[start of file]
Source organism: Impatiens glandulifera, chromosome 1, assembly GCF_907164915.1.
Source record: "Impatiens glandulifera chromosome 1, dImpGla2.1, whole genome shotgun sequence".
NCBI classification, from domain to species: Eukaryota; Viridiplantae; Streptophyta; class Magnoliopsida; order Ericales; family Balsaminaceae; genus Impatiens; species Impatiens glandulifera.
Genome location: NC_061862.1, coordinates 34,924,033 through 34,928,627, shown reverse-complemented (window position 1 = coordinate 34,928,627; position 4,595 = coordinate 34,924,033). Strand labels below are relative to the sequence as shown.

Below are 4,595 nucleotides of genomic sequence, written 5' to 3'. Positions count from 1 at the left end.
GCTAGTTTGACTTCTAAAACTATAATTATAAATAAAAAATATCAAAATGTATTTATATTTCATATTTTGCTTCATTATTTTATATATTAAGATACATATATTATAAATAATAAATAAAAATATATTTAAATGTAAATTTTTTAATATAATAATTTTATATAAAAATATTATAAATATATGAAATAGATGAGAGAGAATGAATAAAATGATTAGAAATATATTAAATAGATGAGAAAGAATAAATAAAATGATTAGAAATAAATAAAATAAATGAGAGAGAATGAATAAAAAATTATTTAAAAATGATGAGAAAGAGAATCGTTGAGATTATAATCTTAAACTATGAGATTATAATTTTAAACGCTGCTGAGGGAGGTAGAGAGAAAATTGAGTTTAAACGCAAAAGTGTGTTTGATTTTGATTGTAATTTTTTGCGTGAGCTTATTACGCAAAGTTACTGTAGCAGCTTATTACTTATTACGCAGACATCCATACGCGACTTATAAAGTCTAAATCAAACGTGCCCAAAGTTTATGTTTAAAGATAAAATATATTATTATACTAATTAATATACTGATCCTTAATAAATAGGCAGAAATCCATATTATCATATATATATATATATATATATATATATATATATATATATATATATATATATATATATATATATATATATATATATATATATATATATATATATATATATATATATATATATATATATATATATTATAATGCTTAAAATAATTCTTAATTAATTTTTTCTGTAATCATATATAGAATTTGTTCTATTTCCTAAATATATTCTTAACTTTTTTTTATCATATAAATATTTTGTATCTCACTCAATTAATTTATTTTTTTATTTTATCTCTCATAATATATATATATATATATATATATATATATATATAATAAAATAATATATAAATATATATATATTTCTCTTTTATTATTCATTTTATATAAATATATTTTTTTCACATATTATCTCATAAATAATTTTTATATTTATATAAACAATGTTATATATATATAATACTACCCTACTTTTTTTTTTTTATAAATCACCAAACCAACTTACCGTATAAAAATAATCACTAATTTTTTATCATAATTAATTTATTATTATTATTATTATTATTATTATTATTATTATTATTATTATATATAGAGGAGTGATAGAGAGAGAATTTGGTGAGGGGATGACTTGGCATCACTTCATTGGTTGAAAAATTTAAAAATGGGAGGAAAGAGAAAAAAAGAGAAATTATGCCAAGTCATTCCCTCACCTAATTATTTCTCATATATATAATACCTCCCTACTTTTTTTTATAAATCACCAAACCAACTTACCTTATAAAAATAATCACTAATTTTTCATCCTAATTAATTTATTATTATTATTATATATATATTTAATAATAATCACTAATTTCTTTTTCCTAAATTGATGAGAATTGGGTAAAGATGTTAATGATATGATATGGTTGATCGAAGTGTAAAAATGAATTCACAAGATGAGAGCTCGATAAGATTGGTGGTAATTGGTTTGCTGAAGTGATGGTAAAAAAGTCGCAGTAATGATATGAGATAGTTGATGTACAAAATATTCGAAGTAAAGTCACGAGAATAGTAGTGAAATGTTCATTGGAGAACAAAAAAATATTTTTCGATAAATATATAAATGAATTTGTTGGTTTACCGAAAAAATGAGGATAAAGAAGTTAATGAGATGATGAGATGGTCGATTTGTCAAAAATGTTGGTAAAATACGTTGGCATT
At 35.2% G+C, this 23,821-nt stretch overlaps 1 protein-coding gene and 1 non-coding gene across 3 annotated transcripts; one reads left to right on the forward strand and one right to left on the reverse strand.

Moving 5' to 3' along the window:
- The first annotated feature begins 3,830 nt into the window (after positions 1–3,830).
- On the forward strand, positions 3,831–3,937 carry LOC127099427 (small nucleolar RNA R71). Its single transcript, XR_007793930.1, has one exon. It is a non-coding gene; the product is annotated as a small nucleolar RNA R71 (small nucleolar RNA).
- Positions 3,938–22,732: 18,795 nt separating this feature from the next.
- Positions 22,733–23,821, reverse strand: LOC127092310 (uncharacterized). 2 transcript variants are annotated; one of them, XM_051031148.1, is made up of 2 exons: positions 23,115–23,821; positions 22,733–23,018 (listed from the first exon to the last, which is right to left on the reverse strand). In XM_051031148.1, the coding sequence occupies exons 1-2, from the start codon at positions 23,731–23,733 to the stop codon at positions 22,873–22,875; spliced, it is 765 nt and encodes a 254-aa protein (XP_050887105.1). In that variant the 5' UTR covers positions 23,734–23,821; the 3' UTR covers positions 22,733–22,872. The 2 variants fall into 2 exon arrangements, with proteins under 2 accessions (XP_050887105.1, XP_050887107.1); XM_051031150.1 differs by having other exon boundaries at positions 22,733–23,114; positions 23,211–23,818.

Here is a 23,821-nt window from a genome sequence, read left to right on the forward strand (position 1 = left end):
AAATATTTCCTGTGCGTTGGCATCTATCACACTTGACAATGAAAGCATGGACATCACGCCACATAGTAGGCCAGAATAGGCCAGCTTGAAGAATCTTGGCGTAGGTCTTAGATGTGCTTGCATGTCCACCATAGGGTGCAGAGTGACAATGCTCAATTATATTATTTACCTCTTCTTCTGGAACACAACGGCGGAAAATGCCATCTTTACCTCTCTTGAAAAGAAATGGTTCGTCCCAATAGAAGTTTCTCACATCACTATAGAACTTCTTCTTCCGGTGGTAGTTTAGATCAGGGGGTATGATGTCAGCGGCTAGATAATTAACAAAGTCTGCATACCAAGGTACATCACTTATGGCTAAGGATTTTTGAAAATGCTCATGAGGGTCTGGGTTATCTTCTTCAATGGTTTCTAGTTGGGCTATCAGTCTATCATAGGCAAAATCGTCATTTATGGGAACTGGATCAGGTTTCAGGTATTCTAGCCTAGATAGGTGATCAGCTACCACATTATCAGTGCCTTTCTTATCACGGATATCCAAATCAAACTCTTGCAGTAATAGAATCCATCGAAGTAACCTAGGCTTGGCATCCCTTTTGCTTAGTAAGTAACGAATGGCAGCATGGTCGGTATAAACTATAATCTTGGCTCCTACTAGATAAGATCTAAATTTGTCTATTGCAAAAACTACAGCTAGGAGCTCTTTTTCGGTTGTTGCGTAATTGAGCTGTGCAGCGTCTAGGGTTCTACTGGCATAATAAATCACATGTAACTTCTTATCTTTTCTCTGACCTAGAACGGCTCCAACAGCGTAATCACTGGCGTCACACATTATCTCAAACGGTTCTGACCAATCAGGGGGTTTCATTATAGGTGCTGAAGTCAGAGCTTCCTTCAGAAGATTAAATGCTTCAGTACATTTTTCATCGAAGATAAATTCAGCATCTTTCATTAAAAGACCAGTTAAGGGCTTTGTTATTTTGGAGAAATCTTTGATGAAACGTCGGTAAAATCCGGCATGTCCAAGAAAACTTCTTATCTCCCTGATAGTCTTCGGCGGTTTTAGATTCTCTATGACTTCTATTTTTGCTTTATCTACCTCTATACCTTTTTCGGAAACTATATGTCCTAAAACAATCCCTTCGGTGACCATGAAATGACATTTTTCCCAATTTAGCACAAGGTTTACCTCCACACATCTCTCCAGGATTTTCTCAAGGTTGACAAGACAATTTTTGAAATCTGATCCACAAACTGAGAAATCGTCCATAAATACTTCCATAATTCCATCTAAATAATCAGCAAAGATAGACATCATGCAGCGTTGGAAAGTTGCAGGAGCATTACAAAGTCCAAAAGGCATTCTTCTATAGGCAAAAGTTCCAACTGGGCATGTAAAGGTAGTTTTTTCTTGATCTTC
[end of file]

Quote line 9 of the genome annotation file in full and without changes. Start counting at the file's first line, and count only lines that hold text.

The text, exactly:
- The first annotated feature begins 3,830 nt into the window (after positions 1–3,830).